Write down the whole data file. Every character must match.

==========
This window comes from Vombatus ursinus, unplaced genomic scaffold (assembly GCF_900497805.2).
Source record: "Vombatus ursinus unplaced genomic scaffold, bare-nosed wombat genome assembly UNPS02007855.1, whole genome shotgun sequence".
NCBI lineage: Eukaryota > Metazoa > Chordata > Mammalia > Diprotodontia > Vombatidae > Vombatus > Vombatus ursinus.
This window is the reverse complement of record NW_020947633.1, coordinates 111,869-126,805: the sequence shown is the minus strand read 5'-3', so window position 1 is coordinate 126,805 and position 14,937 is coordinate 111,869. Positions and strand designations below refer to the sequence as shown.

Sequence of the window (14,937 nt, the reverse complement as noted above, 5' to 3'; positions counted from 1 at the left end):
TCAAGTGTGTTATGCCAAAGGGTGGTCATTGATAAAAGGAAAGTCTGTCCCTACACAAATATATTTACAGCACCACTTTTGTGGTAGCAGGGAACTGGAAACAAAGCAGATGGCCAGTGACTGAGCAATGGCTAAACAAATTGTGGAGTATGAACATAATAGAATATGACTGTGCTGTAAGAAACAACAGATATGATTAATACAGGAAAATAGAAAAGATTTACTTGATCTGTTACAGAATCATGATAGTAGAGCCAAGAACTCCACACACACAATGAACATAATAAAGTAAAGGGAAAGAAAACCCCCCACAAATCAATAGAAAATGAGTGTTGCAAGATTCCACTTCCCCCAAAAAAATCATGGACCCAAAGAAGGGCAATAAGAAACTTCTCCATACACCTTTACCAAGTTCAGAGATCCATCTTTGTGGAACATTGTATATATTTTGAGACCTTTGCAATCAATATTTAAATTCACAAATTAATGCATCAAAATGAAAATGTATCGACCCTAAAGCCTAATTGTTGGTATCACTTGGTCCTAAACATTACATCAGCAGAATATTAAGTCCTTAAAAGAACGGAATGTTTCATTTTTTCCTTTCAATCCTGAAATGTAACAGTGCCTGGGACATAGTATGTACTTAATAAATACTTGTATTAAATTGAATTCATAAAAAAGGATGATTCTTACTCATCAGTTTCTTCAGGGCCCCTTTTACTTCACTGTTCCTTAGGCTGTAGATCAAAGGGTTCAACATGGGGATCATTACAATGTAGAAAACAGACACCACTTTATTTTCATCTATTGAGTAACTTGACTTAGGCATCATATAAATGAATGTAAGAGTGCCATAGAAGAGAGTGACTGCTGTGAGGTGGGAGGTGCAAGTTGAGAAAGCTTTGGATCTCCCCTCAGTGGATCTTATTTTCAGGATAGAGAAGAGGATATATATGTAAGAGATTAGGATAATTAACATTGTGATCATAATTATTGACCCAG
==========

This window comes from Vombatus ursinus, unplaced genomic scaffold (assembly GCF_900497805.2).
Source record: "Vombatus ursinus unplaced genomic scaffold, bare-nosed wombat genome assembly UNPS02007855.1, whole genome shotgun sequence".
NCBI lineage: Eukaryota > Metazoa > Chordata > Mammalia > Diprotodontia > Vombatidae > Vombatus > Vombatus ursinus.
This window is the reverse complement of record NW_020947633.1, coordinates 111,869-126,805: the sequence shown is the minus strand read 5'-3', so window position 1 is coordinate 126,805 and position 14,937 is coordinate 111,869. Positions and strand designations below refer to the sequence as shown.

Sequence of the window (14,937 nt, the reverse complement as noted above, 5' to 3'; positions counted from 1 at the left end):
TCAAGTGTGTTATGCCAAAGGGTGGTCATTGATAAAAGGAAAGTCTGTCCCTACACAAATATATTTACAGCACCACTTTTGTGGTAGCAGGGAACTGGAAACAAAGCAGATGGCCAGTGACTGAGCAATGGCTAAACAAATTGTGGAGTATGAACATAATAGAATATGACTGTGCTGTAAGAAACAACAGATATGATTAATACAGGAAAATAGAAAAGATTTACTTGATCTGTTACAGAATCATGATAGTAGAGCCAAGAACTCCACACACACAATGAACATAATAAAGTAAAGGGAAAGAAAACCCCCCACAAATCAATAGAAAATGAGTGTTGCAAGATTCCACTTCCCCCAAAAAAATCATGGACCCAAAGAAGGGCAATAAGAAACTTCTCCATACACCTTTACCAAGTTCAGAGATCCATCTTTGTGGAACATTGTATATATTTTGAGACCTTTGCAATCAATATTTAAATTCACAAATTAATGCATCAAAATGAAAATGTATCGACCCTAAAGCCTAATTGTTGGTATCACTTGGTCCTAAACATTACATCAGCAGAATATTAAGTCCTTAAAAGAACGGAATGTTTCATTTTTTCCTTTCAATCCTGAAATGTAACAGTGCCTGGGACATAGTATGTACTTAATAAATACTTGTATTAAATTGAATTCATAAAAAAGGATGATTCTTACTCATCAGTTTCTTCAGGGCCCCTTTTACTTCACTGTTCCTTAGGCTGTAGATCAAAGGGTTCAACATGGGGATCATTACAATGTAGAAAACAGACACCACTTTATTTTCATCTATTGAGTAACTTGACTTAGGCATCATATAAATGAATGTAAGAGTGCCATAGAAGAGAGTGACTGCTGTGAGGTGGGAGGTGCAAGTTGAGAAAGCTTTGGATCTCCCCTCAGTGGATCTTATTTTCAGGATAGAGAAGAGGATATATATGTAAGAGATTAGGATAATTAACATTGTGATCATAATTATTGACCCAG